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Cervical spondylosis is a general term for age-related wear and tear affecting the spinal disks in your neck. As the disks dehydrate and shrink, signs of osteoarthritis develop, including bony projections along the edges of bones (bone spurs).
Cervical spondylosis is very common and worsens with age. More than 85 percent of people older than age 60 are affected by cervical spondylosis.
Most people experience no symptoms from these problems. When symptoms do occur, nonsurgical treatments often are effective.
For most people cervical spondylosis causes no symptoms. When symptoms do occur, they typically include pain and stiffness in the neck.
Sometimes, cervical spondylosis results in a narrowing of the space needed by the spinal cord and the nerve roots that pass through the spine to the rest of your body. If the spinal cord or nerve roots become pinched, you might experience:
Tingling, numbness and weakness in your arms, hands, legs or feet
Lack of coordination and difficulty walking
Loss of bladder or bowel control
Seek medical attention if you notice a sudden onset of numbness or weakness, or loss of bladder or bowel control.
As you age, the bones and cartilage that make up your backbone and neck gradually develop wear and tear. These changes can include:
Dehydrated disks. Disks act like cushions between the vertebrae of your spine. By the age of 40, most people's spinal disks begin drying out and shrinking, which allows more bone-on-bone contact between the vertebrae.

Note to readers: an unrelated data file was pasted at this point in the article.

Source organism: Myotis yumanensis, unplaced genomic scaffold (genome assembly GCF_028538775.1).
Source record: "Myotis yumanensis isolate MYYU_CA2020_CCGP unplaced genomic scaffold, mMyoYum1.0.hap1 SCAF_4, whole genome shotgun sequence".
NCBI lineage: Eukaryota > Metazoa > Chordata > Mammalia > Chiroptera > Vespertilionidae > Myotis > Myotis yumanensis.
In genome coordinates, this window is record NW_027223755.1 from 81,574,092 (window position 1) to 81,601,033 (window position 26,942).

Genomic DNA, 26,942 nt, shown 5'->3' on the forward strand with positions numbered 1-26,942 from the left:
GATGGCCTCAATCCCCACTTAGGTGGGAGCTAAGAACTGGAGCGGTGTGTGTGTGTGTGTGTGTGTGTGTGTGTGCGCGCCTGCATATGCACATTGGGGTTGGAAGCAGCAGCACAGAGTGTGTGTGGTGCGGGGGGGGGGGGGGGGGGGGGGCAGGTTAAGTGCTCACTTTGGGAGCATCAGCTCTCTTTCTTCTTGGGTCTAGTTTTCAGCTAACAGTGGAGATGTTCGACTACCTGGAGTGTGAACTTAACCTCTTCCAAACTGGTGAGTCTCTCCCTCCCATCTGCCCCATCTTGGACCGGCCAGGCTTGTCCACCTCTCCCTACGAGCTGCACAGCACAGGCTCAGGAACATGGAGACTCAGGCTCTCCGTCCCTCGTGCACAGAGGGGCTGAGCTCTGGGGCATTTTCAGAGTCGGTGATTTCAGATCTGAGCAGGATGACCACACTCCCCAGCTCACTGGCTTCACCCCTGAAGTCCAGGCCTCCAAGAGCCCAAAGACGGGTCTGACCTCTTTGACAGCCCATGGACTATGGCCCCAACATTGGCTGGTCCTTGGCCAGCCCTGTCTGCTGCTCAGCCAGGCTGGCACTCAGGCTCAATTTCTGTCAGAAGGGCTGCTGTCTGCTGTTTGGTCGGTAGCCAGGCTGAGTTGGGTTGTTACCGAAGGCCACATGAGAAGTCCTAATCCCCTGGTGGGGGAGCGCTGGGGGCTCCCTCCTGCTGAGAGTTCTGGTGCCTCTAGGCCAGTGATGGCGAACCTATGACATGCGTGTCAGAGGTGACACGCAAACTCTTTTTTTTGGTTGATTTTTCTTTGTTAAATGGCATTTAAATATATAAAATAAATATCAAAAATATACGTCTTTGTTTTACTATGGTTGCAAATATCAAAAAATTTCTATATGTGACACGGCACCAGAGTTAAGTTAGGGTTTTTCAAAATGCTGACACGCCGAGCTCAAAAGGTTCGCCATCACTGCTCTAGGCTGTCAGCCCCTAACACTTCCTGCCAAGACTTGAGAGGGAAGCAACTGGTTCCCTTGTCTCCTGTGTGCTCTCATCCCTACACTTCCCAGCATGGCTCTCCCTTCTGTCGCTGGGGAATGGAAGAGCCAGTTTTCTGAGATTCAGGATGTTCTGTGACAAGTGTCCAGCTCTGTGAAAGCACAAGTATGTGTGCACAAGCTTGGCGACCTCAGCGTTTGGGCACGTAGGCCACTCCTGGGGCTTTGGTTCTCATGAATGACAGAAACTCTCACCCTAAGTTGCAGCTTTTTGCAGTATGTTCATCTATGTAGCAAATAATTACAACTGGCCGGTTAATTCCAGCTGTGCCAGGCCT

Herniated disks. Age also affects the exterior of your spinal disks. Cracks often appear, leading to bulging (herniated) disks — which sometimes can press on the spinal cord and nerve roots.
Bone spurs. Disk degeneration often results in the spine producing extra amounts of bone in a misguided effort to strengthen the spine. These bone spurs can sometimes pinch the spinal cord and nerve roots.
Stiff ligaments. Ligaments are cords of tissue that connect bone to bone. Spinal ligaments can stiffen with age, making your neck less flexible.
Risk factors for cervical spondylosis include:
Age. Cervical spondylosis is a normal part of aging.
Occupation. Jobs that involve repetitive neck motions, awkward positioning or a lot of overhead work put extra stress on your neck.
Neck injuries. Previous neck injuries appear to increase the risk of cervical spondylosis.
Genetic factors. Some individuals in certain families will experience more of these changes over time, while others will not.
Smoking. Smoking has been linked to increased neck pain.
If your spinal cord or nerve roots become severely compressed as a result of cervical spondylosis, the damage can be permanent.
Your doctor will likely start with a physical exam that includes:
Checking the range of motion in your neck
Testing your reflexes and muscle strength to find out if there's pressure on your spinal nerves or spinal cord
Watching you walk to see if spinal compression is affecting your gait
Imaging tests can provide detailed information to guide diagnosis and treatment. Your doctor might recommend:
Neck X-ray. An X-ray can show abnormalities, such as bone spurs, that indicate cervical spondylosis. Neck X-ray can also rule out rare and more serious causes for neck pain and stiffness, such as tumors, infections or fractures.
CT scan. CT scan can provide more detailed imaging, particularly of bones.
MRI. MRI can help pinpoint areas where nerves might be pinched.
Myelograpy. A tracer dye is injected into the spinal canal to provide more detailed X-ray or CT imaging.
Your doctor might recommend tests to determine if nerve signals are traveling properly to your muscles. Nerve function tests include:
Electromyography (EMG). This test measures the electrical activity in your nerves as they transmit messages to your muscles when the muscles are contracting and when they're at rest.
Nerve conduction study. Electrodes are attached to your skin above the nerve to be studied. A small shock is passed through the nerve to measure the strength and speed of nerve signals.